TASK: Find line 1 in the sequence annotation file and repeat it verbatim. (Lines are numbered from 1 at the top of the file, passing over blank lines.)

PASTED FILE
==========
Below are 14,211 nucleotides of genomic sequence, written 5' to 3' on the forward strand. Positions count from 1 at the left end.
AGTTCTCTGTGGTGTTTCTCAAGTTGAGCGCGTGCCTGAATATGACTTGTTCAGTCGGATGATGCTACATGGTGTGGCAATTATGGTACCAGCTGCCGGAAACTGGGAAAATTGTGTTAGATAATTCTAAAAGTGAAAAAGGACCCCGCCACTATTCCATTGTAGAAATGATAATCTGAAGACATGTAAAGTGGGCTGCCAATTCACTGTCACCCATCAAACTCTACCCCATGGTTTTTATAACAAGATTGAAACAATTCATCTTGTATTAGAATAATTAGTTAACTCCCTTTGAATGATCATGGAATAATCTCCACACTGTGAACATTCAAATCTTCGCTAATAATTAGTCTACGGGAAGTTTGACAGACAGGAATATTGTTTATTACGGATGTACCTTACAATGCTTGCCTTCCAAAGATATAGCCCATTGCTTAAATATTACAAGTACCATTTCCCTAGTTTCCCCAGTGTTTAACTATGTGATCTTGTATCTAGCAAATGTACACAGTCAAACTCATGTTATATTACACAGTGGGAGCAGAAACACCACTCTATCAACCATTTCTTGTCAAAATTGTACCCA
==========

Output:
Below are 14,211 nucleotides of genomic sequence, written 5' to 3' on the forward strand. Positions count from 1 at the left end.